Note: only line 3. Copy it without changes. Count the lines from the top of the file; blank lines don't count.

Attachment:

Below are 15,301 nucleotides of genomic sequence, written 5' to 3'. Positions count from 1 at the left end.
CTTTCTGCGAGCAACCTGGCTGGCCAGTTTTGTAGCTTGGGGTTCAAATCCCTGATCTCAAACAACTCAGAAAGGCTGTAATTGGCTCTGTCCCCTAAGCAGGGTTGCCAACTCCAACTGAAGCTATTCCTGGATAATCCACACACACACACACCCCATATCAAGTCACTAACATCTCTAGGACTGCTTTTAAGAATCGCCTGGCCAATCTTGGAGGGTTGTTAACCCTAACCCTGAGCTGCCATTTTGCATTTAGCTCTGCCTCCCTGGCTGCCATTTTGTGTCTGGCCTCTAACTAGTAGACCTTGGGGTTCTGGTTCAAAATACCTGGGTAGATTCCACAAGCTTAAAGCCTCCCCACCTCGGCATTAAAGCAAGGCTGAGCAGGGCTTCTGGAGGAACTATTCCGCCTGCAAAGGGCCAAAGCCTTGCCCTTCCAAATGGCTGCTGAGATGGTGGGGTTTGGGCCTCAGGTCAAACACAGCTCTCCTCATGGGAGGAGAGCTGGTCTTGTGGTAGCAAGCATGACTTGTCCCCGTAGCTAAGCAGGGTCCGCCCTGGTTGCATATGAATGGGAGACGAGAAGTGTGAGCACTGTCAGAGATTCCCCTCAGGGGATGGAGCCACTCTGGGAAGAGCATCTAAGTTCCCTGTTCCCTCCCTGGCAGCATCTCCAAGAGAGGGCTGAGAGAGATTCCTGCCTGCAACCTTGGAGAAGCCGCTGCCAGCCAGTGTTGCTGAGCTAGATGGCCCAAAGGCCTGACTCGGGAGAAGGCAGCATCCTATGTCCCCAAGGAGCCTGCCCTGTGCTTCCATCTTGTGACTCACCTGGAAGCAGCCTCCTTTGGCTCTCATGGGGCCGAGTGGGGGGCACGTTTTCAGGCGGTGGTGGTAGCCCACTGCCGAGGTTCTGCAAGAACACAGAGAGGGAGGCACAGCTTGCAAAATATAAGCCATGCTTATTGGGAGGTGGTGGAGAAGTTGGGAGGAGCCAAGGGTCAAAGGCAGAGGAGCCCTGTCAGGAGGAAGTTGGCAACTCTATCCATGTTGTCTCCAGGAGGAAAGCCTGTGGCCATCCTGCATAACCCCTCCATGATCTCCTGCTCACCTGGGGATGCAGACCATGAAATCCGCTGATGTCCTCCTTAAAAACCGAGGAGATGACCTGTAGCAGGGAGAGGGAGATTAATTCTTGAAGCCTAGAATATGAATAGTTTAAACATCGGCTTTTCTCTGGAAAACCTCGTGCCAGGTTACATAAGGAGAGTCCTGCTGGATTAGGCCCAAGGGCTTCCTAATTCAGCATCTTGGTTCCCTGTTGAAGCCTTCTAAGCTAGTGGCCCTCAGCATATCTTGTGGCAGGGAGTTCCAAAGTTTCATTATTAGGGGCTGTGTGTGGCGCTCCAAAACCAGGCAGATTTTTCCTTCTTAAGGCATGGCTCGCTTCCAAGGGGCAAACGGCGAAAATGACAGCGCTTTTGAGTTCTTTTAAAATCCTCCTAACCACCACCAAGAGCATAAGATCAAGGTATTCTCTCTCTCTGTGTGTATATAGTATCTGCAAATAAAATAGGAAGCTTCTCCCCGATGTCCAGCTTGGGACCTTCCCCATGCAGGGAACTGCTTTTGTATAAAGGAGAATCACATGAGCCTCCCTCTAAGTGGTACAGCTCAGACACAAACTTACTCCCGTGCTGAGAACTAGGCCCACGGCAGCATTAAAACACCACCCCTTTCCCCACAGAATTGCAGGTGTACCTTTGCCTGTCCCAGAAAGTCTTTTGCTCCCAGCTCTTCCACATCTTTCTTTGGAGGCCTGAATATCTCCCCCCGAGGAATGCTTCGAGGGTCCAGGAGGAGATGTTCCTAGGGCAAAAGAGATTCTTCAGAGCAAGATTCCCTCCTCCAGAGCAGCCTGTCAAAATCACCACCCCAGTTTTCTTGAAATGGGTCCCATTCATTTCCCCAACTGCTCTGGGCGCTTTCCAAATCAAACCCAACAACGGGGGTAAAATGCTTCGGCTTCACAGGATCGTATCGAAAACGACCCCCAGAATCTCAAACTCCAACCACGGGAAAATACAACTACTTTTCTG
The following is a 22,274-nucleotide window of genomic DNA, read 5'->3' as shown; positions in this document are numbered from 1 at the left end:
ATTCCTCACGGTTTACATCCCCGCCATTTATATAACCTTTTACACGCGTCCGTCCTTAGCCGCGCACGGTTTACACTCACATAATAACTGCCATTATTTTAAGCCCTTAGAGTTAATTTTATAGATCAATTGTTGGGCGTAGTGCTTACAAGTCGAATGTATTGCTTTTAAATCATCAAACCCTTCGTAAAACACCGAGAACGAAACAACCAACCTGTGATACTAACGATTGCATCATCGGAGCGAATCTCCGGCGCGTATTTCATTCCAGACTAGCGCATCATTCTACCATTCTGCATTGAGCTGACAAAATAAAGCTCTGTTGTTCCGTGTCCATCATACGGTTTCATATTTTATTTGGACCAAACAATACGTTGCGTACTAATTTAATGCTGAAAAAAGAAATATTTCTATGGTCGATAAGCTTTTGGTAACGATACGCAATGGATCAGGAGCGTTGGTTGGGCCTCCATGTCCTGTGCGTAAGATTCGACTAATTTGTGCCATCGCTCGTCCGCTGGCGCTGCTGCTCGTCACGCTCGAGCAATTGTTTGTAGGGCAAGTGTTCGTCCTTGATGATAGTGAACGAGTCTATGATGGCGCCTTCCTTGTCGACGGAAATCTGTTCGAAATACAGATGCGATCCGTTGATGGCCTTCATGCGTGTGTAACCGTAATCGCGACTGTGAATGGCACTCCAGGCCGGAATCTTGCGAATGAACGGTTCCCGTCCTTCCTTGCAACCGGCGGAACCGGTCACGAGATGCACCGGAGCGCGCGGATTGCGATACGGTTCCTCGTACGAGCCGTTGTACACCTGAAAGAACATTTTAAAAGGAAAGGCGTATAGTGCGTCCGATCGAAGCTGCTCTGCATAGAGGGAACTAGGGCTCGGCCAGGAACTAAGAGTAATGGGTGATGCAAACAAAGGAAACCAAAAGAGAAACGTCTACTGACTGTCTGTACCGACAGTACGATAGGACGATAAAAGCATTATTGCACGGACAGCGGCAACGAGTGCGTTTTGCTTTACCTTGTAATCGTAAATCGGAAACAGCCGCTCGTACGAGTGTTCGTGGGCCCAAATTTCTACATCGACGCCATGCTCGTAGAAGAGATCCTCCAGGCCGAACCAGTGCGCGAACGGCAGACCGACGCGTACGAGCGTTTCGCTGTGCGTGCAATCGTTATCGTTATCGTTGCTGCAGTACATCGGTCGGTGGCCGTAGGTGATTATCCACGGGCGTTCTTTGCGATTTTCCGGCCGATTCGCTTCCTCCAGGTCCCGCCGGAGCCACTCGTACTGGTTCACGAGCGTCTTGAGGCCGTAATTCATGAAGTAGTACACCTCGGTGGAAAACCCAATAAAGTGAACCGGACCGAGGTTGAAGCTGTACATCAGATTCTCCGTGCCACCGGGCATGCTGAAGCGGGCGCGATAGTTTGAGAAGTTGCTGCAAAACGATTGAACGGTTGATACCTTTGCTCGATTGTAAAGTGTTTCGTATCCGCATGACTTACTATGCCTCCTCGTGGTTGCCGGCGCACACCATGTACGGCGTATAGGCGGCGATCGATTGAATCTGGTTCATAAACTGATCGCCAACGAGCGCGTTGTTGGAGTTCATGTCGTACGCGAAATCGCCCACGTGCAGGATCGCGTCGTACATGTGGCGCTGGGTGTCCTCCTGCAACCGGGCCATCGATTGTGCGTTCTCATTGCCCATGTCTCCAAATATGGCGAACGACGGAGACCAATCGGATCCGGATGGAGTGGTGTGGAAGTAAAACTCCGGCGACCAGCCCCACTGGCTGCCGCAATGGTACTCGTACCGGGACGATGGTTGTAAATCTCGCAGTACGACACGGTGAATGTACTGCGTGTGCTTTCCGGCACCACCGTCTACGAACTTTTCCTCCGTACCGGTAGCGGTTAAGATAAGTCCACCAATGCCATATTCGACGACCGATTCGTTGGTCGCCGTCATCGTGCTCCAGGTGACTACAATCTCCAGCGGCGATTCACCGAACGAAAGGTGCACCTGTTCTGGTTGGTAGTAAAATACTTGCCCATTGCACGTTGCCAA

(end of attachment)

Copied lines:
The following is a 22,274-nucleotide window of genomic DNA, read 5'->3' as shown; positions in this document are numbered from 1 at the left end: